In this letter, Fermat poses the problem of finding two fourth powers whose sum is a fourth power, and of finding two cubes whose sum is a cube. The reasoning seems to be that in 1636, Fermat had not yet found (or believed to have found) a proof of the general theorem, so the entry must have been written at a later date. Since he did not refer to the general theorem in any of his existant letters, it is also believed that he soon found his mistake, so the entry cannot have been written at a time when Fermat was mature enough to find sufficiently difficult proofs.

Let me also add that the following dates can be deduced from Fermat's letters:

  • 1638 Numbers 4n-1 are not sums of two rational squares
  • 1640 Fermat's Little Theorem
  • 1640 Discovery of infinite descent; used for showing that (1) primes 4n-1 do not divide sums of to squares.
  • 1640 Statement of the Two-Squares Theorem
  • 1641 - 1645 Proof of (2) FLT for exponent 4
  • later: Proof of (3) the Two-Squares Theorem

It is impossible to attach any dates between 1644 and 1654 to Fermat's discoveries since he either wrote hardly any letter in this period, or all of them are lost.

Fermat claimed to have discovered infinite descent in connection with results such as (1), and that he at first could apply it only to negative statements such as (2), whereas it took him a long time until he could use his method for proving positive statements such as (3). Thus the proofs of (1) - (2) - (3) were found in this order.

This means in particular that if Fermat's entry in his Diophantus was written around 1637, then the marvellous proof must have been a proof that does not use infinite descent.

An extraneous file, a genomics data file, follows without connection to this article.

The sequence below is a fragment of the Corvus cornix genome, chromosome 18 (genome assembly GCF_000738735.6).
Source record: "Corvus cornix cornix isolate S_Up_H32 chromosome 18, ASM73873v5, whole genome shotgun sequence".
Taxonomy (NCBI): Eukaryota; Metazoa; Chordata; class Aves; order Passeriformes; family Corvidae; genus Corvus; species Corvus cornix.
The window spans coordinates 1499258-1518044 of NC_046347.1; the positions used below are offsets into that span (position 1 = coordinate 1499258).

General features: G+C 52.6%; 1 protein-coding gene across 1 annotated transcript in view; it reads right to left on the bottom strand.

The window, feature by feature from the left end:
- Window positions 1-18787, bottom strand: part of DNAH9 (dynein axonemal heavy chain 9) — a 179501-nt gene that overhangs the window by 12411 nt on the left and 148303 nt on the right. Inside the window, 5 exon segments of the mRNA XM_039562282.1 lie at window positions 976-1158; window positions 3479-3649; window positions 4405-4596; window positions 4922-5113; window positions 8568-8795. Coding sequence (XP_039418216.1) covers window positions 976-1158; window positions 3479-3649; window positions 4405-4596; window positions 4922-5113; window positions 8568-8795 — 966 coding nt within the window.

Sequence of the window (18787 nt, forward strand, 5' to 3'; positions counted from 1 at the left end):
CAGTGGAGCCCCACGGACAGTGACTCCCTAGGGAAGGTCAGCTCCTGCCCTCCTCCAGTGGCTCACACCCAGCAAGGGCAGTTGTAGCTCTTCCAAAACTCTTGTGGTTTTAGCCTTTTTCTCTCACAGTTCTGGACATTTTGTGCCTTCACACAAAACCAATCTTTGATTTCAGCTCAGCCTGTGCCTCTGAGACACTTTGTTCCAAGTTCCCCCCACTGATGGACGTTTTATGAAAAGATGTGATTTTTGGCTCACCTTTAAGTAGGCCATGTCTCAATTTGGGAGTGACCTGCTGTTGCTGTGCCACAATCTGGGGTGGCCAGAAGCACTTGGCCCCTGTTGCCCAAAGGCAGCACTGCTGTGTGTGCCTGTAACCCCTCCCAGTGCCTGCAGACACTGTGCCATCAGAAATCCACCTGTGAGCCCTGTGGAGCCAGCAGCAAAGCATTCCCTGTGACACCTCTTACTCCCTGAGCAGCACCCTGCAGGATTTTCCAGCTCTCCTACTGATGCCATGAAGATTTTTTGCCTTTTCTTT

I would also like to remark that the Fermat equation for exponents 3 and 4 had already been studied by Arab mathematicians, such as Al-Khujandi and Al-Khazin, who both attempted proving that there are no solutions. The cubic equation also shows up in problems posed by Frenicle and van Schooten in response to Fermat's challenge to the English mathematicians.

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+1 for addressing the original question. (This is not meant sarcastically.) –  Yemon Choi Jul 26 '10 at 2:43
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Infinite descent wasn't discovered in 1640. It was used by ancient Greeks to prove the irrationality of sqrt(2) –  Nurdin Takenov Jul 26 '10 at 7:28
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Still, Fermat discovered it around 1640. It was also used in Euclid's proof that every number has a prime divisor, and Fermat knew the Elements inside out. And the proof of the irrationality of sqrt(2) can be given the form of infinite descent, but the one added as Prop. 117 to Euclid's book X is the proof via contradiction starting from p^2 = 2q^2 with coprime numbers p and q. The geometric version of the descent proof cannot be found in Greek sources, to the best of my knowledge. –  Franz Lemmermeyer Jul 26 '10 at 8:06